To See the Beauty of Motherhood
In the twilight of her life, Sister Justine, one of the Sisters of Charity, related the following story about a small, but profound interaction she had with St. Bernadette, the seer of Lourdes.
I was still a postulant, and I had been given a job in the infirmary. Well, one day when we were giving the place a thorough cleaning, I had spent the whole morning dusting, rubbing and polishing. Then the bell rang and I was getting ready to leave when Bernadette said: ‘The work is not finished. There’s still this and that, but you haven’t time now. It will do some other day.’ Then I foolishly said with a certain satisfaction: ‘I’ve rubbed the copper knobs with polishing powder.’ This referred to the knobs on the iron bedsteads. Bernadette replied: ‘Yes, they are shining brightly. You’ve polished them well and thoroughly. You have taken great pains with this work because it catches the eye.’
She delivered me this reprimand so nicely that I wasn’t hurt, but I felt the little pinprick to my vanity all the same and I carried the lesson away with me, saying to myself: ‘You understand? You have taken great pains over the knobs because they show, but the work that doesn’t show, the work that remains hidden and which God alone sees, did you do that so carefully?’
I have always remembered those copper knobs.
As I read this passage yesterday—on Mother’s day—the thought occurred to me, “We almost always look for, see, and praise the copper knobs around us.”
It is certainly the case that the truly aesthetically beautiful ought to be praised. Here, I am critiquing instead what might be termed that which is “flashy.” These are images, songs, sights, and sounds that elicit a sense of curiosity, rather than a sense of wonder. Curiosity, it may be said, stays at the level of the senses and passions, whereas wonder speaks to a man’s heart, intellect, and will. Animals may show a sense of curiosity, but only man can stand before the beautiful and gasp in wonder.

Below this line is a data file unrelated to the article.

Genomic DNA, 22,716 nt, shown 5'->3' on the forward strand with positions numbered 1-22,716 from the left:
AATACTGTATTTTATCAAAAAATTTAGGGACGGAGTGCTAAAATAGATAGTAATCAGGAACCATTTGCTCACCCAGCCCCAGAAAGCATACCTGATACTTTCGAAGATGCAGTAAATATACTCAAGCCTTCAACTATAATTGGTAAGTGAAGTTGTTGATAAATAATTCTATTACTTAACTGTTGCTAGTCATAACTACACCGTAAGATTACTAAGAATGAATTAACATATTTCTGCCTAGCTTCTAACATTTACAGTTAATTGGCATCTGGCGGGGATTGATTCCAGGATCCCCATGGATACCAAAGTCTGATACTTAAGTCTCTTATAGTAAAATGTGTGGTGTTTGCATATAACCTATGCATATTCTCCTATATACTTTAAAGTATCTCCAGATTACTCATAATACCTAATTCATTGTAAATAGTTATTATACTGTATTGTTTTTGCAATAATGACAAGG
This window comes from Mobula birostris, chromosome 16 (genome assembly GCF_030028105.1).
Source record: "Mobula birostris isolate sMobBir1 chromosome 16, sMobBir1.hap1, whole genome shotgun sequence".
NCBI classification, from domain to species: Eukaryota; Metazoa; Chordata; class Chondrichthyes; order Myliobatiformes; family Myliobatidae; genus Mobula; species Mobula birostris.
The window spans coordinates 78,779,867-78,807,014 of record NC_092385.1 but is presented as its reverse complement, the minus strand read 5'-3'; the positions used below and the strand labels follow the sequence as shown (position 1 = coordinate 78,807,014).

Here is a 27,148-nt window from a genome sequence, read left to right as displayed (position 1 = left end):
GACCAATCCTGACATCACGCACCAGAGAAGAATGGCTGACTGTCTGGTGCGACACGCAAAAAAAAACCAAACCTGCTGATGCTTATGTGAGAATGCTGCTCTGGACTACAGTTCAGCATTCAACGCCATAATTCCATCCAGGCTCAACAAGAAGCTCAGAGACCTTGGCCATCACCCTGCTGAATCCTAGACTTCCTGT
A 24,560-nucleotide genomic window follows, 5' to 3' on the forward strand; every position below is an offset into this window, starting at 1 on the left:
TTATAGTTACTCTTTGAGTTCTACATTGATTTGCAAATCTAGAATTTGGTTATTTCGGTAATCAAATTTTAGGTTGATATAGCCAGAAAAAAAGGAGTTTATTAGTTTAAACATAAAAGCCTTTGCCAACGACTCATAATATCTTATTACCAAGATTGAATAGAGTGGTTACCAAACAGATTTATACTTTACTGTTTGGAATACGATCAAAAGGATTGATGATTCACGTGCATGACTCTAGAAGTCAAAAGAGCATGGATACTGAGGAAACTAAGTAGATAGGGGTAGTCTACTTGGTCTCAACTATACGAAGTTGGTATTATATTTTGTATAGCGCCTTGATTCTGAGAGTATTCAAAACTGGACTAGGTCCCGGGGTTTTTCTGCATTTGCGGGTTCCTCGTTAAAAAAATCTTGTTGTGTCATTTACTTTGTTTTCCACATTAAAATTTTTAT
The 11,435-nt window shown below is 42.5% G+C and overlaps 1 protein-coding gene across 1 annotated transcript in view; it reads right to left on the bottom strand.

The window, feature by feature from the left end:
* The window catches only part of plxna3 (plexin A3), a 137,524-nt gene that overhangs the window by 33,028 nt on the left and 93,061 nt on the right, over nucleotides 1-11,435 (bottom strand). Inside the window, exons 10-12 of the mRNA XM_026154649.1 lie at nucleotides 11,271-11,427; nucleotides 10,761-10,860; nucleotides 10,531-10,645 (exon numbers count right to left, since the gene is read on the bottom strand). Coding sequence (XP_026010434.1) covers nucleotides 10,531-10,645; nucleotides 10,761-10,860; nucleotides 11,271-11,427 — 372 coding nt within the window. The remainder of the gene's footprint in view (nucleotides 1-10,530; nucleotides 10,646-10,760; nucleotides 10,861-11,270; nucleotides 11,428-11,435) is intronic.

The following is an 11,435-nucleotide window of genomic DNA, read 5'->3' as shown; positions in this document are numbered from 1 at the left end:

Beauty is goodness and goodness is beauty. Lose your sensitivity for either, and lose your sensitivity to both. We are living in an age which has, in many cases, intentionally dulled its sensitivity to goodness and beauty, especially to that beauty which is only beheld through wonder alone, and not with the senses.
Hollywood honors the flashy with their own awards. Winning sports teams are invited to visit the White House. And Motherhood? Forgotten. Unvalued. Often scorned.
Recently, a revolting video was posted where a man (I use the term loosely) screamed obscenities about a baby who was crying on the flight he was on. I wish I could report that this mentality exists only within the confines of Southwest flights, but it is tragically manifested even by the behavior of some church parishioners as well. No, there is no obscenity involved, but the annoyed glances, and comments that “we have cry rooms, you know” display the same fundamental posture. And that posture is this: a mother is considered “good” insofar as she is able to hide the fact that she is, in fact, a mother.
A mother who can keep her child from making any noise that might possibly affect the sensitivities of those around her? Good. A mother who struggles to comfort her fussy baby? Unacceptable. A mother who works outside the home, doing something “useful?” Good. A mother who is blessed enough to be able to simply nurture her children? Useless.
Behold the copper knobs.
The truth, friends, is that mothers really do hide their work. Not because they wish to, but because their work is, by nature, hidden. Their first nine months of motherly work takes place in darkness. Hidden from everyone’s eyes. It is visible to her heart and the eyes of wonder alone. Many months will follow that find her work hidden in the silence and darkness of night, as she and her child are brought together, heart to heart. And, in the months and years to follow, this mother will do a thousand different acts for her child that only she and God alone knows about.
But if we take our eye off the copper knobs for a moment, and look instead with the eyes of wonder, perhaps then we will see the goodness of the simple mother who has loved her child. The beauty of the painting is made with lines from the artist’s brush, but the beauty of the mother is made with lines of love. The lines that curl around her mouth is the joy she finds in her child. The lines on her face are from the tears wept when he was sick, or lost, or sad.
These are the only marks we may ever see of her hidden work. The work done for her child that God alone sees.
If the martyrs in heaven keep their wounds, as a reminder of their glory, then I must believe that mothers will keep these lines of love. Then, when we behold them we will, with wonder, exclaim, “Oh what goodness! Oh what beauty.”